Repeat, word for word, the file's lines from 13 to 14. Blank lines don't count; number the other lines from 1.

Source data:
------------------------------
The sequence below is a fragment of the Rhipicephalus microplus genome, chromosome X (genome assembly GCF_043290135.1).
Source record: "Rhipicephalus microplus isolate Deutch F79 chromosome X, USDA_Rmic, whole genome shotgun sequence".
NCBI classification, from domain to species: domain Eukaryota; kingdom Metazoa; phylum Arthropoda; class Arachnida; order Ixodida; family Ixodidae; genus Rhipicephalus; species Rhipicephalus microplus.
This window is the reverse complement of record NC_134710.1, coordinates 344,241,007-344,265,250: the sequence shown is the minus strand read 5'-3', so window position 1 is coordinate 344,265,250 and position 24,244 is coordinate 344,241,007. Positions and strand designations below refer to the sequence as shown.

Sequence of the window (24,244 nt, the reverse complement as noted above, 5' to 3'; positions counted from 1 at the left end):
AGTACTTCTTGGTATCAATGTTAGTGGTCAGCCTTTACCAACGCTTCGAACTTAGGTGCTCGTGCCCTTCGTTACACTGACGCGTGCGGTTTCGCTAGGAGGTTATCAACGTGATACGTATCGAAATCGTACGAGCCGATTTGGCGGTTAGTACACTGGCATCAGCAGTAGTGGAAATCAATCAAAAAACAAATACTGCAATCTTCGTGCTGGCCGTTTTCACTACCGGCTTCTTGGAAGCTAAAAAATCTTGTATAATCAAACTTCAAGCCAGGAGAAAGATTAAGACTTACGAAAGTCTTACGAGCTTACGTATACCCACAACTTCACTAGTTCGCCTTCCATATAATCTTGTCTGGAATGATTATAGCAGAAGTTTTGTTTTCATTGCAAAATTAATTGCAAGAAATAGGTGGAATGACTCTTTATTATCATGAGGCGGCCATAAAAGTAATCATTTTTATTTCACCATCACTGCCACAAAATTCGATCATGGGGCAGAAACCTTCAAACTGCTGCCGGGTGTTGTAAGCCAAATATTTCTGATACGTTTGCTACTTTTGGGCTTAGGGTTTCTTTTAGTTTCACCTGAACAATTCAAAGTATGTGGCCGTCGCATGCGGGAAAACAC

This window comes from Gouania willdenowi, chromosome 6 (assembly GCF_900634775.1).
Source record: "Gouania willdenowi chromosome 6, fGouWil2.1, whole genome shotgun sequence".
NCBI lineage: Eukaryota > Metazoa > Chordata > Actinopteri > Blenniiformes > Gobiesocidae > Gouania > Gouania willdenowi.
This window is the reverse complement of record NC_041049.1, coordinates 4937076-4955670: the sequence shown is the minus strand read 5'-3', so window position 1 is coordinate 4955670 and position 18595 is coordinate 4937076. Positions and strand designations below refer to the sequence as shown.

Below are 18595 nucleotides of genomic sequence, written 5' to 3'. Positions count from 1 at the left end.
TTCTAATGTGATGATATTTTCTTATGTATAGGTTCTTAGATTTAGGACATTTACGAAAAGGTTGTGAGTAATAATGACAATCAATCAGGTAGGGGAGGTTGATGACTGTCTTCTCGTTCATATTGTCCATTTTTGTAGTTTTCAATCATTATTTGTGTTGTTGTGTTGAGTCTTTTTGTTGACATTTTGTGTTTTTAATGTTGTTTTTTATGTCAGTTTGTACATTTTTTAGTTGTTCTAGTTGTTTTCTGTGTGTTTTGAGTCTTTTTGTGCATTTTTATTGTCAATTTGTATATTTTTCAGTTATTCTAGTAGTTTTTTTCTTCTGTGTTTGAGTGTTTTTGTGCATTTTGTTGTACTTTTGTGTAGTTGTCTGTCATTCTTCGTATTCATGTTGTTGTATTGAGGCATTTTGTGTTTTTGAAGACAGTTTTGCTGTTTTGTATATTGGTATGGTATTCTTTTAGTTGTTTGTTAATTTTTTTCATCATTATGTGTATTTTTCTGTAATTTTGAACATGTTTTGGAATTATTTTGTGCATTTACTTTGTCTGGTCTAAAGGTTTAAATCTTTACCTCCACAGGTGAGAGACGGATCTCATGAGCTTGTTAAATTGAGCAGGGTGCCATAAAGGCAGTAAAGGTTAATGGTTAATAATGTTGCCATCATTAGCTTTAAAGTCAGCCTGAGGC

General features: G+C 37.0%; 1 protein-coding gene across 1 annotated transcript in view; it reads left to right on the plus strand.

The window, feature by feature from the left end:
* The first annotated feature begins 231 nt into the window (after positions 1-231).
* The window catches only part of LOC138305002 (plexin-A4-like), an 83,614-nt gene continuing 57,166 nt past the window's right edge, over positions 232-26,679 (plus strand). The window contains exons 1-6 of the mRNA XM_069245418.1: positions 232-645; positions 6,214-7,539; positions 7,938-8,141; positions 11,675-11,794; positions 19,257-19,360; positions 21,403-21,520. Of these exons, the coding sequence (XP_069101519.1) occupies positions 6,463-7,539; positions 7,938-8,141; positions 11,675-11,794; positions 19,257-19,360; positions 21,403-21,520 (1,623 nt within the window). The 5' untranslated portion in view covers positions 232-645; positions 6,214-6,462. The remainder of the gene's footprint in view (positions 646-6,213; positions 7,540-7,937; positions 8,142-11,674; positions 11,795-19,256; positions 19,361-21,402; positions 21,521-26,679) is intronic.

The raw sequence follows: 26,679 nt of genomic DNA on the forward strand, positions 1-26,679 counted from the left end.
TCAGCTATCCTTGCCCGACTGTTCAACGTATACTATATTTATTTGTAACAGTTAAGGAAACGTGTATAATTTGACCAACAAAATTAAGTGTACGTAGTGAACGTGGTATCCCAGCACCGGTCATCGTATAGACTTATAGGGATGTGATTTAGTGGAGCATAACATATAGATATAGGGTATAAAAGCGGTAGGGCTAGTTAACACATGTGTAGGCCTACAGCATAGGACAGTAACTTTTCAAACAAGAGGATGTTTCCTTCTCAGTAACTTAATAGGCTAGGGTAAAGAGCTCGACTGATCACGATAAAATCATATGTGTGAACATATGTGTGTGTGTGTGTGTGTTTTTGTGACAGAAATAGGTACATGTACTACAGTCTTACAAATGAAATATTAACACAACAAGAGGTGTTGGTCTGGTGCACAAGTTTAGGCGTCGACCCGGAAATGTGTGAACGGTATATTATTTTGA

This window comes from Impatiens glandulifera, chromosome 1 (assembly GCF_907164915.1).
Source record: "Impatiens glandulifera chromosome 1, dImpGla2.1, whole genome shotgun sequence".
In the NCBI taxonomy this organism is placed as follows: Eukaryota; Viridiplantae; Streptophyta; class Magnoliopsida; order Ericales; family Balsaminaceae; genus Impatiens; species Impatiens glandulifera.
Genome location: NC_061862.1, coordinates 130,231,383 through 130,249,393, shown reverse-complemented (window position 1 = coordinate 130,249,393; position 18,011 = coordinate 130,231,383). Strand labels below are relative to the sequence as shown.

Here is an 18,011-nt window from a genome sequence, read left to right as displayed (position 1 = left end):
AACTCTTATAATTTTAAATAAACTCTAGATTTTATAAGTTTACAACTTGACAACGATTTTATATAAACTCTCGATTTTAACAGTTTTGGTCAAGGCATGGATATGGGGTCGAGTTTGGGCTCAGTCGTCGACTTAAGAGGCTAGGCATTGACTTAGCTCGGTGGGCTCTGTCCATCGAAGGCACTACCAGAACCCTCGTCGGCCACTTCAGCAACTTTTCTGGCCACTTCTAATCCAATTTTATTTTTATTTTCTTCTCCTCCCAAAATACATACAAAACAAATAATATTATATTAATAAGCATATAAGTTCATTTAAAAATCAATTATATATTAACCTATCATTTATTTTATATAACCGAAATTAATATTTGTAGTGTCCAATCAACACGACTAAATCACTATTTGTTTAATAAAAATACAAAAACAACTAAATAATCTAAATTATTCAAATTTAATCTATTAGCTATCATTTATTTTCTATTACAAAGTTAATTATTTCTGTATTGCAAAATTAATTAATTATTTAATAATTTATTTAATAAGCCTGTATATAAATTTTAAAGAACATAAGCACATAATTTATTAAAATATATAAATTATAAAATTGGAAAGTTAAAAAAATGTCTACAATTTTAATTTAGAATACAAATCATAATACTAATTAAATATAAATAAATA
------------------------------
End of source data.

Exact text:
General features: G+C 37.0%; 1 protein-coding gene across 1 annotated transcript in view; it reads left to right on the plus strand.

The window, feature by feature from the left end: